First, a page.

She's going on fourteen now, Tota is. I could perhaps manage to send home a mess of fish once in a while, said Torfi Torfason. This was an evening early in November, snow had fallen on the woods, the swamps were frozen over. They spoke no more of their parting. Jon Sigurdsson grinned out into the room, and the calendar girl with the wide-brimmed hat laid her blessing upon the sleeping children.

Their son was Ulf, who later became a marshal to King Harold Sigurdsson, and had for wife Jorunn, the daughter of Thorberg. Their son was Jon, father of Erlend the Laggard, the father of Archbishop Egstein. Olaf had proclaimed that the blood-suit should be taken into court at Thorness Thing.

A man just landed stood on the beach gesticulating, and calling in an unknown tongue to the bystanders, who laughed at him, and seemed inclined to misuse him. Hereward galloped down the beach. "Out of the way, villains! Why man, you are a Norseman!" "Is the Earl dead?" "And Harold Sigurdsson!" Hereward sat silent, appalled. For Tosti he cared not.

He at once sent men aboard to learn to whom the beautiful galley belonged, and they were met by a tall and handsome man, who said that he had been sent by Harold Sigurdsson, the uncle of King Magnus, to learn how the king would receive him. Magnus, who was then nineteen years old, sent word that he would gladly welcome his uncle and hoped to find in him a good friend.

Torfi hung the picture of Jon Sigurdsson on one wall, and on another his wife hung a calendar with a picture of a girl in a wide-brimmed hat. The neighbours were helpful to them in building their cabin, making ditches, and in other ways.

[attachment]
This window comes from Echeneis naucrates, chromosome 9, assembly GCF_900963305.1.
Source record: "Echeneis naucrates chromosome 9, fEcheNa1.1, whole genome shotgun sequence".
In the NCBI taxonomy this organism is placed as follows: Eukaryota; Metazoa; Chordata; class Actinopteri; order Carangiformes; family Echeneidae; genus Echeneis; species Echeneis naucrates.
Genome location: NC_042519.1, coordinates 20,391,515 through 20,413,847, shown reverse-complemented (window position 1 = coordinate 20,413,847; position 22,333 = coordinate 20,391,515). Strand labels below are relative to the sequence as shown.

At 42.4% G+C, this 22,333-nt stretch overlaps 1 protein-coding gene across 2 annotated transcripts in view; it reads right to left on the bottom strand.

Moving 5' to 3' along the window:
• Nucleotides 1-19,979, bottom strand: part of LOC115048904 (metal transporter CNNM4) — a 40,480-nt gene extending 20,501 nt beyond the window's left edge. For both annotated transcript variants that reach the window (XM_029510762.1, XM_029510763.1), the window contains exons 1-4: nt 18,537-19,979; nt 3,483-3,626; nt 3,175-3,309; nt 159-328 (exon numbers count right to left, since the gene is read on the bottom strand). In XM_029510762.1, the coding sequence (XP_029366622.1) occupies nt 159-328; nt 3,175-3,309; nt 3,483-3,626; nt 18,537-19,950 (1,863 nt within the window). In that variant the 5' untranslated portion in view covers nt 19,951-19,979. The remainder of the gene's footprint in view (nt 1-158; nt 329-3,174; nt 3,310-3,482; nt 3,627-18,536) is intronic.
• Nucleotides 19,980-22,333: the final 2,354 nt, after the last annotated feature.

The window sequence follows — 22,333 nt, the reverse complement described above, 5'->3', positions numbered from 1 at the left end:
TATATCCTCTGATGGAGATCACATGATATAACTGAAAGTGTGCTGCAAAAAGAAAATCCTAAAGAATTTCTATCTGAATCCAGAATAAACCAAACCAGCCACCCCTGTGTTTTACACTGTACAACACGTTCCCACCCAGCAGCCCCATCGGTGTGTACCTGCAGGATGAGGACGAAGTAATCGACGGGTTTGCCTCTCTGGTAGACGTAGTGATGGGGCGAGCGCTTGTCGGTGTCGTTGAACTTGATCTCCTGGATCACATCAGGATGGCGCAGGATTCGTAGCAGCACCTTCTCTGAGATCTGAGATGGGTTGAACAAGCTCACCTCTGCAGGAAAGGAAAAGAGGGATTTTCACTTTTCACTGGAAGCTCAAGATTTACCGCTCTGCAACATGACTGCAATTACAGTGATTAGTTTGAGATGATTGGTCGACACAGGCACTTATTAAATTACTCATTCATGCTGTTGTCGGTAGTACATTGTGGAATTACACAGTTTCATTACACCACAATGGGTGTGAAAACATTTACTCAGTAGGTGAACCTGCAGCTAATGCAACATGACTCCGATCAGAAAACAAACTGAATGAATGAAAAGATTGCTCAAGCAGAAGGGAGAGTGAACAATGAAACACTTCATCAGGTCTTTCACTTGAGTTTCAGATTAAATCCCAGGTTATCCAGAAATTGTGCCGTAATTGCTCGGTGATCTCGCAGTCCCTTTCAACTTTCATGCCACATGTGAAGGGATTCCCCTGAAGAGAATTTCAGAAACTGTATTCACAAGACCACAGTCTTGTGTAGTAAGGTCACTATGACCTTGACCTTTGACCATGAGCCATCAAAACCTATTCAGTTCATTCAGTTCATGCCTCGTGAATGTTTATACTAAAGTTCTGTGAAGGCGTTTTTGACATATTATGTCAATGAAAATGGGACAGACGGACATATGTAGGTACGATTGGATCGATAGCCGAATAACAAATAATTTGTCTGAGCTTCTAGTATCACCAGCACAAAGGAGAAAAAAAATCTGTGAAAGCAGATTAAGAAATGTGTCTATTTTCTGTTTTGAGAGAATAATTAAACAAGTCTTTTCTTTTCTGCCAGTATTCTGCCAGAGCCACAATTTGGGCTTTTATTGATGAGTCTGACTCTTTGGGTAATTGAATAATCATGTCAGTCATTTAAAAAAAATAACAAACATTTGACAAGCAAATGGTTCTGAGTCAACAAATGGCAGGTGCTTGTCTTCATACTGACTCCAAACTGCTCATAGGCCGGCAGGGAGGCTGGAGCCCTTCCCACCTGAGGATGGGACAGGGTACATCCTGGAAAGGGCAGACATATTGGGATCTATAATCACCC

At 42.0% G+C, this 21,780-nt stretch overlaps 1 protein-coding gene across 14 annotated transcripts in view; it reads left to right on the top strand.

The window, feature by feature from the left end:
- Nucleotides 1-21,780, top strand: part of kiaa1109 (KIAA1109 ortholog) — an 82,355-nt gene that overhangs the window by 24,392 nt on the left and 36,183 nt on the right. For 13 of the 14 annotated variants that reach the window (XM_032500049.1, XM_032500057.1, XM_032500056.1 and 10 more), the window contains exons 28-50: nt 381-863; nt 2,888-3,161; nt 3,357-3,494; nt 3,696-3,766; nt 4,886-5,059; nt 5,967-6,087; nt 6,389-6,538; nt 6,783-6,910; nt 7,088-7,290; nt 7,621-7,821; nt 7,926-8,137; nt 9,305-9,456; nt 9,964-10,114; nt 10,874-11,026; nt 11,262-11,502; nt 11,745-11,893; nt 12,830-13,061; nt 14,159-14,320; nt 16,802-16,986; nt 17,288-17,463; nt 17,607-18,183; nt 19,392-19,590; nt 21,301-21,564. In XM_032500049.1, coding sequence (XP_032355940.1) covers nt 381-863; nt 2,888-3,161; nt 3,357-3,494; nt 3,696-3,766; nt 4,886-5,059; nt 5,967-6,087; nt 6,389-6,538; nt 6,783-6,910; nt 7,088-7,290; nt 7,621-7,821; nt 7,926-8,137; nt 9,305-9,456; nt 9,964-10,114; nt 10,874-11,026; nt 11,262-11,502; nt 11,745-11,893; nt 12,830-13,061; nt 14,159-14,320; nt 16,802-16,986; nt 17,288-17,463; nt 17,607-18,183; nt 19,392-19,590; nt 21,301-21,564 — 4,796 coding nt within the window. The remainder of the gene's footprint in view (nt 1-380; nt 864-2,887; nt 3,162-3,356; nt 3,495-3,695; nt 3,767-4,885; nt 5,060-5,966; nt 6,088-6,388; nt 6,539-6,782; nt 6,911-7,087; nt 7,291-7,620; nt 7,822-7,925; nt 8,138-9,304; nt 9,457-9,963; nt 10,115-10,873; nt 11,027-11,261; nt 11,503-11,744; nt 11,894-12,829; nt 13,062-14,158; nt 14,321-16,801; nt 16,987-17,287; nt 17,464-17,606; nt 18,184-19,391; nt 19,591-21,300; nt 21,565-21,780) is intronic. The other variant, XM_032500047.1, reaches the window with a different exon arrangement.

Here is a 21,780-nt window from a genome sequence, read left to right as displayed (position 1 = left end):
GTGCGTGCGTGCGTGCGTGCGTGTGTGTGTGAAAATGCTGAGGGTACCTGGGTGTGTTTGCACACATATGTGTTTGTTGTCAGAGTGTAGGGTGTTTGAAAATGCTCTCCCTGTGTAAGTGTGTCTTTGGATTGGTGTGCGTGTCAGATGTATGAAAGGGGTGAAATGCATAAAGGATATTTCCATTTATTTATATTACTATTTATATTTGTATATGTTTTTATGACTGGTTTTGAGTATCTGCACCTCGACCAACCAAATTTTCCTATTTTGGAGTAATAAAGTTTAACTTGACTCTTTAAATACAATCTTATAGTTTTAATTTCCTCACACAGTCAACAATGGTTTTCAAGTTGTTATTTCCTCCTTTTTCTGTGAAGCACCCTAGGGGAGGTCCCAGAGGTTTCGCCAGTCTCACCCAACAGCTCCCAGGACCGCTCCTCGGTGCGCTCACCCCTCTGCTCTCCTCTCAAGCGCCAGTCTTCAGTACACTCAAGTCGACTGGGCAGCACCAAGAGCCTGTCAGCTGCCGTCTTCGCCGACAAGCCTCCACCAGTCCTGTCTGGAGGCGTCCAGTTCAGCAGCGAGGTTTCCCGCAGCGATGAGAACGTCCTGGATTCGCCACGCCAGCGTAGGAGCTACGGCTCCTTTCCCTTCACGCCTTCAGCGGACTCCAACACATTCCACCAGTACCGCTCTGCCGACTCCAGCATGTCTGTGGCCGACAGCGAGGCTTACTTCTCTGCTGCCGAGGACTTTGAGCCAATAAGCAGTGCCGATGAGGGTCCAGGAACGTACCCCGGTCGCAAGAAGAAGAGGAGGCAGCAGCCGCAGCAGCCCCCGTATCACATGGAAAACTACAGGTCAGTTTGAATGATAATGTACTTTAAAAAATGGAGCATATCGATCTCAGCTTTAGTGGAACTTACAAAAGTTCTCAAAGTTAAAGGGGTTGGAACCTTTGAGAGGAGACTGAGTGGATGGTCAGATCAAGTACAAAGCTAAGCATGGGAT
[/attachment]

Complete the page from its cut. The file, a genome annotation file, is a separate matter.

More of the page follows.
But Harold Sigurdsson, Harold Hardraade, Harold the Viking, Harold the Varanger, Harold the Lionslayer, Harold of Constantinople, the bravest among champions, the wisest among kings, the cunningest among minstrels, the darling of the Vikings of the North; the one man whom Hereward had taken for his pattern and his ideal, the one man under whose banner he would have been proud to fight the earth seemed empty, if Harold Hardraade were gone.

Harold offered him quarter, offered him his earldom, they say: even in the midst of battle; but he would not take it. He said he was the Sigurdsson's man now, and true man he would be!" "Harold offered him? what art babbling about? Who fought you?" "Harold Godwinsson, the king." "Where?" "At Stanford Brigg, by York Town." "Harold Godwinsson slew Harold Sigurdsson? After this wolves may eat lions!"